For the community’s first six years, he was on the frontlines. “We didn’t know really who was watching, but then you’d go to a record store appearance and there’s a thousand kids in a line,” he says within the Biography particular. “The country was going gaga for it. We started getting into the clubs and the bouncers started recognizing us.”
But he additionally had a way of the truth of the scenario: “We thought we were the center of MTV as the VJs, [but] the real parties, the real money, traveling the world in jets was happening in the executive offices.”
Soon Hunter discovered himself behind the scenes as nicely, moving back to his hometown of Birmingham, Alabama, the place he began a manufacturing studio Hunter Films and leisure venue WorkPlay together with his brothers. He now additionally hosts the Sirius XM’s The 80s on Eight with Goodman and Blackwood.
J.J. Jackson maybe had probably the most expertise earlier than turning into a VJ, having began in radio in Boston and Los Angeles within the 1960s after which working as a music reporter for KABC-TV in L.A. But it was positively his gig as a VJ that carved out his place in popular culture historical past.
During MTV tenure from 1981 to 1986, he most notably lined Live Aid in 1985 and helped launch the 120 Minutes sequence.
Afterward, he went again to radio, working at L.A.’s KTWV and had left in late 2003, with plans to hitch Goodman at Sirius XM, when tragedy struck. On March 17, 2004, he died of an apparent heart attack on the age of 62.
Nina Blackwood was searching Billboard when she noticed an advert for MTV. “I sent in my resume and 8×10,” she says in her Sirius XM bio. “After two auditions, they hired me as the first MTV VJ.”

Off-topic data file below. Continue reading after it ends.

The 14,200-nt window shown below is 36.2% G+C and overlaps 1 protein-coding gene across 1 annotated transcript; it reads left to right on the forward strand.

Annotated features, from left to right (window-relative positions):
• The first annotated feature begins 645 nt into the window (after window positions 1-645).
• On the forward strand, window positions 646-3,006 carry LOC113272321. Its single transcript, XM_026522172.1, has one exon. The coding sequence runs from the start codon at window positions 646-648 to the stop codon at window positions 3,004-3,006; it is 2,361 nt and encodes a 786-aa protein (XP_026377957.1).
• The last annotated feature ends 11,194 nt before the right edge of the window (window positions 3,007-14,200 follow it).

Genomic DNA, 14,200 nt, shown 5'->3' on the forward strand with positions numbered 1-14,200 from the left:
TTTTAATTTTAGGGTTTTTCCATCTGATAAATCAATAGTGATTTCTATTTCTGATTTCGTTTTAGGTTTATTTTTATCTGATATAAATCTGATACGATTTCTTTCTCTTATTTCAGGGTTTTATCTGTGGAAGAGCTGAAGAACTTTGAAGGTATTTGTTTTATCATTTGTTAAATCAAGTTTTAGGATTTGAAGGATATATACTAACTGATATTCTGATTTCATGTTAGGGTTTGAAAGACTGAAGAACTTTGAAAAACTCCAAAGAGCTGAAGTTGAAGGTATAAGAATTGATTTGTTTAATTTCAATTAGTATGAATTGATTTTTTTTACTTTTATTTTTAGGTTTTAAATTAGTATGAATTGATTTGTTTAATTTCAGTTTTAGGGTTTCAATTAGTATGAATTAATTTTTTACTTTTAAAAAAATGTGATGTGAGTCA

She left MTV in 1986 and continued hosting, taking cost of Entertainment Tonight’s “Rock Report,” in addition to Solid Gold from 1986 to 1988. Blackwood additionally discovered her manner again to radio with United Stations Radio Network’s Nina Blackwood’s Absolutely 80’s — and now also co-hosts Sirius XM’s The 80s on 8.
“Biography: I Want My MTV,” charts the rise of a cultural phenomenon that got here to outline a technology: MTV. What began in the course of the nascent days of cable tv as a scrappy, playful music video lineup, quickly developed into a mirrored image of American youth tradition. As MTV got here of age, the community pushed the boundaries of artwork, intercourse, gender and race, whereas cementing its picture to movie star. And when the knowledge revolution raged, MTV was on the forefront exploring new applied sciences. “I Want My MTV” weaves collectively unique interviews with the community’s founders and VJs, artists and journalists, together with not often seen archival footage and outtakes, together with an interview with the late David Bowie that was by no means broadcast on tv. The documentary, which premiered at Tribeca Film Festival in 2019 and have become a crowd favourite at festivals all over the world, particulars the story of a community that evokes youth for a technology now grown, and influenced the worldwide media panorama for many years to come back. Interview topics embrace Sting, Pat Benatar and Neil Giraldo, Billy Idol, Annie Lennox and Dave Stewart, Nancy Wilson, Fab Five Freddy, Norman Lear, Darryl “DMC” McDaniels and Bret Michaels amongst many others.